Not really surprised there, mate. Morality is just another way of implementing survival of the fittest. Groups are stronger than individuals so ,of course, an evolutionary mechanism would crop up to ensure group cooperation.
The big difference in humans and animals though, is the long infancy stage of humans where our brains are incredibly plastic. Newer research shows that even in adulthood and adoloscence, the human brains is still plastic but even moreso in infancy. Our capability to learn so much adds a much more complicated twist to our morality.
I've always been bothered by the people that say that humanity is defined by our morality when other animals also have some form of primitive morality. Aren't we defined by our incredible intelligence that allows us to EFFECTIVELY enforce group morality? Case in point: ethics. Ethics are efficient and objective way of applying morality.
Definitely makes sense from an evolutionary perspective and of course, from instinct. But nature still manages to amaze me and I think the things you can see and learn about nature are simply awesome. I remember having a discussion a long time ago with somebody who didn't think animals had emotions, I think it's absolutely ridiculous anybody could even think that way, how much of a bubble would you have live in to have not experience or acknowledge an animal demonstrating some level of emotion?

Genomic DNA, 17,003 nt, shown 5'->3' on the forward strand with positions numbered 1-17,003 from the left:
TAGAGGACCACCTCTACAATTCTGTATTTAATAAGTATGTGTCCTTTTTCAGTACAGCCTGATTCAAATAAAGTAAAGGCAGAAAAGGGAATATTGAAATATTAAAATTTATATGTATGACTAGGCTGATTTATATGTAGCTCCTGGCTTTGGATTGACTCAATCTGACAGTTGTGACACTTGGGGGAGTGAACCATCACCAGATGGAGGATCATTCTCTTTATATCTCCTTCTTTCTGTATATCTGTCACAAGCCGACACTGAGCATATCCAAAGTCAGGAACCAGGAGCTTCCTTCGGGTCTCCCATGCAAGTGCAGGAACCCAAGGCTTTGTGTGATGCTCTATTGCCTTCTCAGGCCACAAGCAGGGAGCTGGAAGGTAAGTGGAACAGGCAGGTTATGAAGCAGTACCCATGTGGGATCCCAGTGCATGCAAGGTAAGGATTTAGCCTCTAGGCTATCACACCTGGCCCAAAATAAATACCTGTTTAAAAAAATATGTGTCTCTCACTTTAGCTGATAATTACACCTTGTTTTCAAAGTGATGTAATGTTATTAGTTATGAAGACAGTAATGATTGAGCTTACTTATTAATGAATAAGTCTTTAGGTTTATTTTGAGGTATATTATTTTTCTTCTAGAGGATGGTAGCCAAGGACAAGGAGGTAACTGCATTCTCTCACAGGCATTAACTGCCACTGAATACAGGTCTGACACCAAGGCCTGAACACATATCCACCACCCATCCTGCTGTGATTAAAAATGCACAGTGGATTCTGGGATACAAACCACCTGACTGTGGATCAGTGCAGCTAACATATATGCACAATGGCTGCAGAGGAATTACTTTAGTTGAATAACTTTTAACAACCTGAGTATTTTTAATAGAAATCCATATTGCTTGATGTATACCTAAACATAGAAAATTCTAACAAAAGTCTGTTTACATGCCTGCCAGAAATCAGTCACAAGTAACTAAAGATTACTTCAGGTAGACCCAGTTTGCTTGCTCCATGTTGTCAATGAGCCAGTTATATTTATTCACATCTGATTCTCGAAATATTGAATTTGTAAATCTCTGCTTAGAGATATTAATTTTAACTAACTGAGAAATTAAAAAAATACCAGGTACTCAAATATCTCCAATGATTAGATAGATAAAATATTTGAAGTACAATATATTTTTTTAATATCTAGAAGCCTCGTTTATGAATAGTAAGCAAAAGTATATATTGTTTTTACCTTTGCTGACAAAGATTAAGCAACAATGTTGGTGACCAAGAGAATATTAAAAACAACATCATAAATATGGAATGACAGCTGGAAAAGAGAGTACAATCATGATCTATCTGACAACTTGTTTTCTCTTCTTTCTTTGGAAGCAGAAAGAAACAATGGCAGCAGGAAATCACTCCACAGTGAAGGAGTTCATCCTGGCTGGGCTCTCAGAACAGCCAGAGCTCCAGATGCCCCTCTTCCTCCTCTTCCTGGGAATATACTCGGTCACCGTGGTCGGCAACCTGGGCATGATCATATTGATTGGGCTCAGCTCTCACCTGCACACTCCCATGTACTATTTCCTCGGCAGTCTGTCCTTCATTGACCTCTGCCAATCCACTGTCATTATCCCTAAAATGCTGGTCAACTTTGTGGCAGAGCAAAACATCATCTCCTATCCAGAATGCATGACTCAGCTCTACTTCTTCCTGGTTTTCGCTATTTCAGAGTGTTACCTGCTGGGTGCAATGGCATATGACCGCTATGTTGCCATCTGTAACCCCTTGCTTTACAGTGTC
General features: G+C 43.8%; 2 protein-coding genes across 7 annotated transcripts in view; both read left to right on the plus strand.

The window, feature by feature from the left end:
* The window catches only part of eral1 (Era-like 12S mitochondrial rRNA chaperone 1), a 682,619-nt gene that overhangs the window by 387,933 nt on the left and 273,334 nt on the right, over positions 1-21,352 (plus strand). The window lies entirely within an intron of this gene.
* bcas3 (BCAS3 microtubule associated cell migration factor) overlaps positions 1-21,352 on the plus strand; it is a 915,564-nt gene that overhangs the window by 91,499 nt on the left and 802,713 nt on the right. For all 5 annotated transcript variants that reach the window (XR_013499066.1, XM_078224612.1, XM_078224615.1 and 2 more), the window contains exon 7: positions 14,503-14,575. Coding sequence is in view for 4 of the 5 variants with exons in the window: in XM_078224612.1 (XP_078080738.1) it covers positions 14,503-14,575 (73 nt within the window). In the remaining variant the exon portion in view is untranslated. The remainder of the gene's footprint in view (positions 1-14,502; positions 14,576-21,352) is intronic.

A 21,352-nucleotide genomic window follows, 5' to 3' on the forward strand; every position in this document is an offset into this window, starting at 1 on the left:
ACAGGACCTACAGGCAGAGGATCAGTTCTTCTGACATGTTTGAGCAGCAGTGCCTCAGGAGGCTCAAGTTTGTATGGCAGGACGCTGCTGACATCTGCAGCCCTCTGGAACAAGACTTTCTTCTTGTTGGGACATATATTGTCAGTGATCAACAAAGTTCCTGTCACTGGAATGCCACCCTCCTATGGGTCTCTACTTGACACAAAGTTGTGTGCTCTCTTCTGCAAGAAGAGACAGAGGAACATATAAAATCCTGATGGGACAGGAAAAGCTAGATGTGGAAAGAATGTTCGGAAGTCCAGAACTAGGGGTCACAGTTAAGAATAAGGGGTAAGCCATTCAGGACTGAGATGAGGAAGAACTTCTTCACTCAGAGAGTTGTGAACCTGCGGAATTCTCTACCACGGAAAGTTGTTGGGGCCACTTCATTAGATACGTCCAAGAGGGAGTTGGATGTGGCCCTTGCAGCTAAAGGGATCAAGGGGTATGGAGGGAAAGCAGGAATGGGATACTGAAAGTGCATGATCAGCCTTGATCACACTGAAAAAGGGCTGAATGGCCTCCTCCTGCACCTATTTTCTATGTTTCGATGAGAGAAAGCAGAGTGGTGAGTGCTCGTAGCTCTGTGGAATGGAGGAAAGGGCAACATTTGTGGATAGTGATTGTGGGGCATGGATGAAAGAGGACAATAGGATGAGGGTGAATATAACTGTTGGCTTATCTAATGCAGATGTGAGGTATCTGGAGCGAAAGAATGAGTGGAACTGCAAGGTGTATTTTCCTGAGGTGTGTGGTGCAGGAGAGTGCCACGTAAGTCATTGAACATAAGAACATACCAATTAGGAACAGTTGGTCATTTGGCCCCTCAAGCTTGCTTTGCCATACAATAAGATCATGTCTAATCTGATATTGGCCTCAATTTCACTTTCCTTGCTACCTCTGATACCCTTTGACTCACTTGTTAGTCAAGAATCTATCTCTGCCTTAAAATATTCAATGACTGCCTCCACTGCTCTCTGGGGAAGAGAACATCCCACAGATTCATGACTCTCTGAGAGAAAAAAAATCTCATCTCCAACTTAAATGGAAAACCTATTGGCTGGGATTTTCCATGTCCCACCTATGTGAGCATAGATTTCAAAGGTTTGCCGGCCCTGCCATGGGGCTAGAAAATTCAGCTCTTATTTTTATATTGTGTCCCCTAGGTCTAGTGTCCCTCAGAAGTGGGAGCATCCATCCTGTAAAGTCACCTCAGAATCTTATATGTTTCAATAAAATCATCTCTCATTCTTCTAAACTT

But anyway I think one of our greater advantages is our capacity for language, it's much larger than other animals. Though I don't think we have any traits that are special in the animal kingdom - we can just see them appear in different species of animals, it's just the special part is the complexity of those traits.
although I have always felt ethics (as an individual pursuit, not the rigourously exact nomenclature) is more like an art than a science.
I think that's a fair way of thinking it. I don't think you can look at ethics in an objective way as it is really just abstract and not something that can be objectively measured. There may be some models of ethics that are absolutist, but they're just subjective to those who set the 'rules'. Though my ethics are more situational and relative and relies heavily on my own beliefs.
Considering ethics is a means of self-expression, I think the word 'art' is definitely apt.